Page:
Cheeses to avoid in pregnancy
Soft cheeses with white rinds
Do not eat mould-ripened soft cheese (cheeses with a white rind) such as brie and Camembert. This includes mould-ripened soft goats' cheese, such as chèvre. These cheeses are only safe to eat in pregnancy if they've been cooked thoroughly, until steaming hot all the way through.
Soft blue cheeses
You should also avoid soft blue-veined cheeses such as Danish blue, Gorgonzola and Roquefort. Soft blue cheeses are only safe to eat in pregnancy if they've been cooked thoroughly, until steaming hot all the way through.
It's advised pregnant women avoid some soft cheeses because they're less acidic than hard cheeses and contain more moisture, which means they can be an ideal environment for harmful bacteria, such as listeria, to grow in.
Although infection with listeria (listeriosis) is rare, it's important to take special precautions in pregnancy. Even a mild form of the illness in a pregnant woman can lead to miscarriage, stillbirth or severe illness in a newborn baby.
If you're pregnant and showing signs of listeria infection, seek medical help straight away.
Cheese that are safe in pregnancy
All hard cheeses are safe in pregnancy
You can eat hard cheeses, such as cheddar, parmesan and Stilton, even if they're made with unpasteurised milk. Hard cheeses do not contain as much water as soft cheeses, so bacteria are less likely to grow in them. It's possible for hard cheese to contain listeria, but the risk is considered to be low.
Soft cheeses that are safe to eat in pregnancy
Other than mould-ripened soft cheeses, all other soft types of cheese are OK to eat, provided they're made from pasteurised milk.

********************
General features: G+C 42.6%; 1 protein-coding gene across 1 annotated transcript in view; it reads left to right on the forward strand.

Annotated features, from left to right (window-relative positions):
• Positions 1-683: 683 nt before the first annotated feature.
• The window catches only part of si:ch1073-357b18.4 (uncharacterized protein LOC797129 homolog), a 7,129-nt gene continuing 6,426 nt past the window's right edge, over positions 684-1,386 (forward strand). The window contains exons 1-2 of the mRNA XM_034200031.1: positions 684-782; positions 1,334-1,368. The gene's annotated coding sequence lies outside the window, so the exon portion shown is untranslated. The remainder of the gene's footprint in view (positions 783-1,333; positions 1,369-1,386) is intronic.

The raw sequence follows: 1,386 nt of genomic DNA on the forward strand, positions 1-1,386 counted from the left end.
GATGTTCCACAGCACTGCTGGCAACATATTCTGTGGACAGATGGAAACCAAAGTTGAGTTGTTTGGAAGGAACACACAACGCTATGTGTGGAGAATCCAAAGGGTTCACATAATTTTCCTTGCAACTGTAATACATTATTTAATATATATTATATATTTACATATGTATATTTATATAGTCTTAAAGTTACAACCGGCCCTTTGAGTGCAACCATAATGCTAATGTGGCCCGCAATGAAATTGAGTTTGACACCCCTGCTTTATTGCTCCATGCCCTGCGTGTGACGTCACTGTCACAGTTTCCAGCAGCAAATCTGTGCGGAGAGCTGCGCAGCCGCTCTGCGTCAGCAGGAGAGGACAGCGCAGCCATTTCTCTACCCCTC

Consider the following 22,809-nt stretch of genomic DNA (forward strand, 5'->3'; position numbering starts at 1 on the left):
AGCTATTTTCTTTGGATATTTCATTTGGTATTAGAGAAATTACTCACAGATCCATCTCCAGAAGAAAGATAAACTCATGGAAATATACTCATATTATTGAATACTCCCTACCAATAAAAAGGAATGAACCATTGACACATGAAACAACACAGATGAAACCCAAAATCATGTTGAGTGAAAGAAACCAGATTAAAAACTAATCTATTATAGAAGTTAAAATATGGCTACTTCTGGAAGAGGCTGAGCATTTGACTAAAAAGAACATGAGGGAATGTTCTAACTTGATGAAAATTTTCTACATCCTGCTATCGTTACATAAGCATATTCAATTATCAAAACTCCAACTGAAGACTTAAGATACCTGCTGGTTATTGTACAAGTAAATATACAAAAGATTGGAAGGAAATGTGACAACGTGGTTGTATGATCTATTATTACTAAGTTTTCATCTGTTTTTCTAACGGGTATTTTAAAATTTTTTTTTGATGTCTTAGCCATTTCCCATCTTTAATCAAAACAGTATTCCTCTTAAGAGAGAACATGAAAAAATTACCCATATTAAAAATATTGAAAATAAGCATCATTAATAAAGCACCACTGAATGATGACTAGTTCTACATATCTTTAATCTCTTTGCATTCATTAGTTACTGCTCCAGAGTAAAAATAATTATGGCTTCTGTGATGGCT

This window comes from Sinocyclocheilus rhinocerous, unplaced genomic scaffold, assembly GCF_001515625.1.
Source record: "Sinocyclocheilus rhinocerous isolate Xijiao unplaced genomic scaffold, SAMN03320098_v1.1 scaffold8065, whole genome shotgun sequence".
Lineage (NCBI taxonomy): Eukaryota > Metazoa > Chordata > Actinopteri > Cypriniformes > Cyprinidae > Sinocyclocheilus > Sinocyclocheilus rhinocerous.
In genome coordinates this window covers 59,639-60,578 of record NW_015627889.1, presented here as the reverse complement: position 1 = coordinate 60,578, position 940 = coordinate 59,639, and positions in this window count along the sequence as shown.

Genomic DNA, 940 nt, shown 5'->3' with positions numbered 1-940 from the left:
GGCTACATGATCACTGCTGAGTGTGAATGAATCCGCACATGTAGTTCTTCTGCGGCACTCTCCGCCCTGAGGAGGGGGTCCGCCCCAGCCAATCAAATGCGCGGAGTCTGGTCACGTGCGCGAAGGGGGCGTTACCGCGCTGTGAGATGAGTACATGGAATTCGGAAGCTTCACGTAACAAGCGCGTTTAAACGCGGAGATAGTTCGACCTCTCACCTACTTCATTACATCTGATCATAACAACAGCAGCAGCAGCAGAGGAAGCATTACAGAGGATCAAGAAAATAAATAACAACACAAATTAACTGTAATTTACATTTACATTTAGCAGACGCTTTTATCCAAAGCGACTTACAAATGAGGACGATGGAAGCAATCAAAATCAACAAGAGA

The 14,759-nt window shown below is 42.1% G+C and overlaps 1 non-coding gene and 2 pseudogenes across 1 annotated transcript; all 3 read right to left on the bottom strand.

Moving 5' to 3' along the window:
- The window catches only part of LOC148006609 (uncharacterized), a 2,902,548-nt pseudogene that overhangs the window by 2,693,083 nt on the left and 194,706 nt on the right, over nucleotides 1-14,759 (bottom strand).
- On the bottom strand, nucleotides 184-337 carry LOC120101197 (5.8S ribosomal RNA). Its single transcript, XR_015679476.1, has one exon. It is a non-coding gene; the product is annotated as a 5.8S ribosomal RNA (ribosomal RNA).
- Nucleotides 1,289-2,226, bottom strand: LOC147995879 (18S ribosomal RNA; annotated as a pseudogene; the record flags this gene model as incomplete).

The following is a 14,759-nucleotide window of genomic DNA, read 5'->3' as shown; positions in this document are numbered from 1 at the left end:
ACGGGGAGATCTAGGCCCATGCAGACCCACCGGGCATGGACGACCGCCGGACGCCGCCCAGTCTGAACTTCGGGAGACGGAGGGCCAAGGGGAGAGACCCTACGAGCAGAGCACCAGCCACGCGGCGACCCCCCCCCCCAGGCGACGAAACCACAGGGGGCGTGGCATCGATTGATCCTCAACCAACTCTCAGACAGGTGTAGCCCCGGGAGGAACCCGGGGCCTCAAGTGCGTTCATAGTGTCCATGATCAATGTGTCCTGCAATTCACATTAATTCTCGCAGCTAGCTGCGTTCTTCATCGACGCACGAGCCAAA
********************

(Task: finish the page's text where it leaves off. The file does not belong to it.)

- cottage cheese
- cream cheese
- some types of goats' cheese
- processed cheeses, such as cheese spreads
Cooked soft cheeses that are safe to eat in pregnancy
Thorough cooking should kill any bacteria in cheese, so it should be safe to eat cooked mould-ripened soft cheese, such as brie, Camembert and chèvre, and cooked soft blue cheese, such as Roquefort or Gorgonzola, or dishes that contain them.
It's important to make sure the cheese is thoroughly cooked until it's steaming hot all the way through.
Raw or partially cooked eggs
Avoid some raw or partially cooked eggs if you're pregnant
Some eggs are produced under a food safety standard called the British Lion Code of Practice. Eggs produced in this way have a logo stamped on their shell, showing a red lion.
Lion Code eggs are considered very low risk for salmonella, and safe for pregnant women to eat raw or partially cooked. You can eat raw hen eggs or food containing lightly cooked hen eggs (such as soft-boiled eggs, mousses, soufflés and fresh mayonnaise) provided that the eggs are produced under the Lion Code.
If they are not Lion Code, make sure eggs are thoroughly cooked until the whites and yolks are solid to prevent the risk of salmonella food poisoning. Salmonella food poisoning is unlikely to harm your baby, but it can give you a severe bout of diarrhoea and vomiting.
If you do not know whether the eggs used are Lion Code or not (for example, in a restaurant or cafe), ask the staff or, to be on the safe side, follow the advice for non-Lion Code eggs.
Non-hen eggs such as duck, goose and quail eggs should always be cooked thoroughly.
Find out more about storing and handling eggs safely.
Avoid all types of pâté in pregnancy, including vegetable pâtés, as they can contain listeria.
Meat and game
Raw or undercooked meat is risky in pregnancy
Do not eat raw or undercooked meat, including meat joints and steaks cooked rare, because of the potential risk of toxoplasmosis.
Cook all meat and poultry thoroughly so it's steaming hot and there's no trace of pink or blood – especially with poultry, pork, sausages and minced meat, including burgers.
Wash all surfaces and utensils thoroughly after preparing raw meat to avoid the spread of harmful bacteria. Wash and dry your hands after touching or handling raw meat.
Toxoplasmosis is an infection caused by a parasite found in raw and undercooked meat, unpasteurised goats' milk, soil, cat poo, and untreated water.
If you're pregnant, the infection can damage your baby, but it's important to remember toxoplasmosis in pregnancy is very rare.
Toxoplasmosis often has no symptoms, but if you feel you may have been at risk, discuss it with a GP, midwife or obstetrician. If you're infected while you're pregnant, treatment for toxoplasmosis is available.